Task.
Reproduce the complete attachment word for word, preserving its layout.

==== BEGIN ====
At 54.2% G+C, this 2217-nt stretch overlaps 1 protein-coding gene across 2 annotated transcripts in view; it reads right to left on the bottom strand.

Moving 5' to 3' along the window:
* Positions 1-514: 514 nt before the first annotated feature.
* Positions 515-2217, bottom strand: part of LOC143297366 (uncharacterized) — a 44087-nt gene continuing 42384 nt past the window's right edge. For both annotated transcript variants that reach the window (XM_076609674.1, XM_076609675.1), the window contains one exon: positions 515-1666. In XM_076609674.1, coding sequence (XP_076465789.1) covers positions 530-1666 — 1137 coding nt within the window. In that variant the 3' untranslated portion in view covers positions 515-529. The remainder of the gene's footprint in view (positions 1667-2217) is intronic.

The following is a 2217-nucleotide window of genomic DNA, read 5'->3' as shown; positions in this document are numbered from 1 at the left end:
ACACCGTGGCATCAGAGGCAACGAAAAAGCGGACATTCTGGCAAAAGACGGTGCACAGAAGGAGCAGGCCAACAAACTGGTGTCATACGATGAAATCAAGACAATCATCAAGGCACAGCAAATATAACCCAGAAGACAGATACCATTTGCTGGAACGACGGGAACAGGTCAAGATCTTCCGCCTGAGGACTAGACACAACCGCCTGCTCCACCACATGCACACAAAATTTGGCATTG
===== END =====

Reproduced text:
At 54.2% G+C, this 2217-nt stretch overlaps 1 protein-coding gene across 2 annotated transcripts in view; it reads right to left on the bottom strand.

Moving 5' to 3' along the window:
* Positions 1-514: 514 nt before the first annotated feature.
* Positions 515-2217, bottom strand: part of LOC143297366 (uncharacterized) — a 44087-nt gene continuing 42384 nt past the window's right edge. For both annotated transcript variants that reach the window (XM_076609674.1, XM_076609675.1), the window contains one exon: positions 515-1666. In XM_076609674.1, coding sequence (XP_076465789.1) covers positions 530-1666 — 1137 coding nt within the window. In that variant the 3' untranslated portion in view covers positions 515-529. The remainder of the gene's footprint in view (positions 1667-2217) is intronic.

The following is a 2217-nucleotide window of genomic DNA, read 5'->3' as shown; positions in this document are numbered from 1 at the left end:
ACACCGTGGCATCAGAGGCAACGAAAAAGCGGACATTCTGGCAAAAGACGGTGCACAGAAGGAGCAGGCCAACAAACTGGTGTCATACGATGAAATCAAGACAATCATCAAGGCACAGCAAATATAACCCAGAAGACAGATACCATTTGCTGGAACGACGGGAACAGGTCAAGATCTTCCGCCTGAGGACTAGACACAACCGCCTGCTCCACCACATGCACACAAAATTTGGCATTG